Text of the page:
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7 thoughts on “PCI DSS update related to digital audio recordings containing cardholder data

  1. Emma Jenkins Reply

    Yes, this is the third version of this FAQ! To help companies seeking to understand the ramifications for them, Veritape has written a white paper on this issue.

    Having clarified the wording in January, it looked as if the PCI SSC had finally established a clear definition of what constitutes PCI compliance in call recording. However, less than a month later, the wording was revised again, leaving companies who record telephone conversations and handle sensitive payment card data potentially confused.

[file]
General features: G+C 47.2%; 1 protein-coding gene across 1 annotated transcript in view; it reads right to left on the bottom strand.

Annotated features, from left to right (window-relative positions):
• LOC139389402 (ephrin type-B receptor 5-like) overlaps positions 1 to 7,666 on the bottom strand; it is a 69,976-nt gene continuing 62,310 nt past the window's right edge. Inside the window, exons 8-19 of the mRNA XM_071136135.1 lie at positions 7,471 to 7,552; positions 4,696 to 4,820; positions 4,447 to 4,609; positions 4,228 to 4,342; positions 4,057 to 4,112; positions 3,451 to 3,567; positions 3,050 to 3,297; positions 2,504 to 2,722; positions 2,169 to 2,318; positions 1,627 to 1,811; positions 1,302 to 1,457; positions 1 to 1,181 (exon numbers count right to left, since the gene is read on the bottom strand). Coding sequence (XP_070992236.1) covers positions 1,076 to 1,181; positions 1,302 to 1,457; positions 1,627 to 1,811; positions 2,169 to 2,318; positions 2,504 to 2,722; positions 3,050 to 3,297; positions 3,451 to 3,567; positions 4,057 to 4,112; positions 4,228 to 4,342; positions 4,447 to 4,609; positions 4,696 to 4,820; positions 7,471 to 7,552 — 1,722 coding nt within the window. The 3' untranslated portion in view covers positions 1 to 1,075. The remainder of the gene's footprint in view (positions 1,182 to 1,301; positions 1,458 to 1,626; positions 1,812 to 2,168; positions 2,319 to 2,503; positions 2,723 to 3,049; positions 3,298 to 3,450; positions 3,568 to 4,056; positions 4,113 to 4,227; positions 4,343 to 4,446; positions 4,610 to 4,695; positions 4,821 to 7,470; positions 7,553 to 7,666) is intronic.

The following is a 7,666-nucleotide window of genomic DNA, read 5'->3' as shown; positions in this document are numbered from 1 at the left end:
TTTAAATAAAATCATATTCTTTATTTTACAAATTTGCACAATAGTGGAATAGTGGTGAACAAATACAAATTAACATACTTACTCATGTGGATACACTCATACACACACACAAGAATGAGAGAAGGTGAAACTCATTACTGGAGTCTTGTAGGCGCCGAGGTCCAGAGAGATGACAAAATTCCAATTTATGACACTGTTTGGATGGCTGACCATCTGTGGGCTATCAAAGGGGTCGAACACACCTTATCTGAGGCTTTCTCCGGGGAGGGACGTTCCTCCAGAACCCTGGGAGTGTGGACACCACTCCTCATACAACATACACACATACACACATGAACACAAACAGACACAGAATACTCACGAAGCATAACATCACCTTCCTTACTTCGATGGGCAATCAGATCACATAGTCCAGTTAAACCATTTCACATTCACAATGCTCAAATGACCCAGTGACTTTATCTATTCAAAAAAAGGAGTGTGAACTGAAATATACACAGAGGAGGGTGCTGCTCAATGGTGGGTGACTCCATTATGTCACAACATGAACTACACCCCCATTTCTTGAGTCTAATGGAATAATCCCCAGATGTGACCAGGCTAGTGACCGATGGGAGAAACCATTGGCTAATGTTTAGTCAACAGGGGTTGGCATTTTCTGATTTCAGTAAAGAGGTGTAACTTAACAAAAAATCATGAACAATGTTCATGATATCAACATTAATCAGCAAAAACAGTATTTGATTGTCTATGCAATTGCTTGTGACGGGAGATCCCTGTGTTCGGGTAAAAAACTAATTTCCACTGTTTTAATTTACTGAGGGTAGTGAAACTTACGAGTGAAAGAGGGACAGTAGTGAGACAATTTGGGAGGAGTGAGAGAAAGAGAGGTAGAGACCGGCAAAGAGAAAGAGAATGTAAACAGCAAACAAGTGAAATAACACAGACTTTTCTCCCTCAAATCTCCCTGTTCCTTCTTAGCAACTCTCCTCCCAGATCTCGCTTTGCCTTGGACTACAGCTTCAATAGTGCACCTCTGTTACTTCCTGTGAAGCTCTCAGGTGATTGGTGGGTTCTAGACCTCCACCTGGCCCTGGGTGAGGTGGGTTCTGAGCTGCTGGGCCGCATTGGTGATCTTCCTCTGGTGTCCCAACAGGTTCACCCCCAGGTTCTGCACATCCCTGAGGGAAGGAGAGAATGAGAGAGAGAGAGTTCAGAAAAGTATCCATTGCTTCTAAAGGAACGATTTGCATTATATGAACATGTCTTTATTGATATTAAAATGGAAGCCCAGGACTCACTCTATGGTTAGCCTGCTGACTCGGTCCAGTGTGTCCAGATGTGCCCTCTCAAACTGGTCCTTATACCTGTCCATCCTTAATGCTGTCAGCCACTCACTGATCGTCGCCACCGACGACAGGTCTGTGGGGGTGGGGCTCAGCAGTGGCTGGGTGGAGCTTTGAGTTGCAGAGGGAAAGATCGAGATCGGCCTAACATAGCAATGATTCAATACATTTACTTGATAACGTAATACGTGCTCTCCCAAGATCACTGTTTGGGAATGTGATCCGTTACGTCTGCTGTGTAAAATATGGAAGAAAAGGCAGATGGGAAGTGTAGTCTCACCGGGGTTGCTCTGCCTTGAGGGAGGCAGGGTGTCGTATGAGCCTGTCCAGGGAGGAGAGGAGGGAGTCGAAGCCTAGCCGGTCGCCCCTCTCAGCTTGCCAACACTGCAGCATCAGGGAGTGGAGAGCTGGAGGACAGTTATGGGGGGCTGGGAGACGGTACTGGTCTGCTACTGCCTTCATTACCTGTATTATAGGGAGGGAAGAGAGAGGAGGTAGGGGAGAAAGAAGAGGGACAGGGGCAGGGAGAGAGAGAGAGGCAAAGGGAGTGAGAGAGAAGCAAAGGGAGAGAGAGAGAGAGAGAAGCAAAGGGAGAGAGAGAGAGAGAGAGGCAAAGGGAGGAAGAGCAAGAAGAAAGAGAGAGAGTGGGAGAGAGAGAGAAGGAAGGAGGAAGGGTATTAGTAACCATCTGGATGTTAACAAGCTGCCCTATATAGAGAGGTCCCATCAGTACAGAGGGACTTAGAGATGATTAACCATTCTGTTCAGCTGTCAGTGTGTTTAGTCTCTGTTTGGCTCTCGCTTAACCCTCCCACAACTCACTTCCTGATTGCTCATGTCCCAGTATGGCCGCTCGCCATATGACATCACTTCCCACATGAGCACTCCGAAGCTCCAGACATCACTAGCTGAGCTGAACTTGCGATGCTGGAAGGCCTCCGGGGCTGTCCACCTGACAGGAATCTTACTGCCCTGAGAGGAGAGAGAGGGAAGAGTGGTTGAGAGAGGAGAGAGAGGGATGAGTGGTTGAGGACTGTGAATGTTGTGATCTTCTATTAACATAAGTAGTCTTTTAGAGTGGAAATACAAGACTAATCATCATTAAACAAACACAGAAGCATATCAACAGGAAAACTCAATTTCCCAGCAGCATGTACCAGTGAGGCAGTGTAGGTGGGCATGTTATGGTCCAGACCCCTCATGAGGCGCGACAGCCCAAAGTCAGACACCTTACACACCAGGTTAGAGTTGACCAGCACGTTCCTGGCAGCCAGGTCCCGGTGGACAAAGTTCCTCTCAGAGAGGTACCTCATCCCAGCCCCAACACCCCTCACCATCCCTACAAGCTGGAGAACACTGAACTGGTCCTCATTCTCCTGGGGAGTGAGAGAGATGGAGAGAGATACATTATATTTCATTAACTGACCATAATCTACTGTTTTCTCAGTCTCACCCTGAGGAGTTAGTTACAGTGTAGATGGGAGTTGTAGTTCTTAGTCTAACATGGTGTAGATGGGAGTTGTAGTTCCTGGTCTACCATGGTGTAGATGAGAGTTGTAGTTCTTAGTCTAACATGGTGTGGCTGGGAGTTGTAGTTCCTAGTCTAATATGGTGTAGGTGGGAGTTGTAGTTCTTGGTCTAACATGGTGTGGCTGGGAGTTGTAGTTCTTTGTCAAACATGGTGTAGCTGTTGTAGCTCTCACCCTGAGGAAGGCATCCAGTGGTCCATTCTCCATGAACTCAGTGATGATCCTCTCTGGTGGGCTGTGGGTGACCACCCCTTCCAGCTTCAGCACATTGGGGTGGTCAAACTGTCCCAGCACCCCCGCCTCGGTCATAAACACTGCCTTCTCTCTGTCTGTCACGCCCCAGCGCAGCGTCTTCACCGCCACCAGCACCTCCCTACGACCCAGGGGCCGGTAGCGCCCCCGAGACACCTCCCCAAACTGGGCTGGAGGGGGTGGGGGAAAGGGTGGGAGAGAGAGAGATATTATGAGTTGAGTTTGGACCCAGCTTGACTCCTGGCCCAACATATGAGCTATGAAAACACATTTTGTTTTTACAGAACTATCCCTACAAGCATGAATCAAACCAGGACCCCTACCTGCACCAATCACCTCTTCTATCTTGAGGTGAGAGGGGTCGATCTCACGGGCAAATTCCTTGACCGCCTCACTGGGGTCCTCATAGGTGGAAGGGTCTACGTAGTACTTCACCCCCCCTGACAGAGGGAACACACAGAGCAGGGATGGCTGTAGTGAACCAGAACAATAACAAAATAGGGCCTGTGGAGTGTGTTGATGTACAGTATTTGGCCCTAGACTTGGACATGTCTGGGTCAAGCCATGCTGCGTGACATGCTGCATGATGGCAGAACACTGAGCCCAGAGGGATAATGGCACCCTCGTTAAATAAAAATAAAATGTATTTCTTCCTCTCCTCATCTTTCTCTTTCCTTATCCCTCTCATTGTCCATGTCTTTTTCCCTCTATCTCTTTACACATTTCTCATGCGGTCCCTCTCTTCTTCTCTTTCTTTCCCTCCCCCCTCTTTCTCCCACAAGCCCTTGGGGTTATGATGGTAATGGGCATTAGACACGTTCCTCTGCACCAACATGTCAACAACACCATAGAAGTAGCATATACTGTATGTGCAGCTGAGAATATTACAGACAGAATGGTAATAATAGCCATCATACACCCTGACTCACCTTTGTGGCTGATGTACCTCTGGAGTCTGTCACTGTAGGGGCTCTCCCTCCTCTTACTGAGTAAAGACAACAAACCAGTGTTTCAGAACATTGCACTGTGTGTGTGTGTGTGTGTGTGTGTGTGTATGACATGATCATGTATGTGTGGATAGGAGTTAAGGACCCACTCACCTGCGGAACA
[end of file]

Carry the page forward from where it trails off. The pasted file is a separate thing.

If you’re interested in reading a little more, please do so here http://www.veritape.com/2010/02/pci-dss-compliant-call-recording-in-call-centres-latest-changes-to-faq-by-pci-ssc-on-18-feb-2010, where you can also request the white paper titled: ‘PCI SSC update on call recording and call centres’.

    Thanks,

    Emma

  2. Emma Jenkins Reply

    (Disclaimer: I work for Veritape. We provide PCI compliant call recording systems to contact centres.)

    As a further update to the above discussion, you may be interested to know that Veritape has just launched Veritape CallGuard – a generic ‘bolt-on’ which brings full PCI DSS compliance to *any* existing call recording system. Customers keep their existing telephony, call recorder, CRM systems, payment processes and (critically) payment provider. _Nothing_ changes in a customer’s critical IT and telephony systems, and PCI compliance for call recording is achieved incredibly quickly.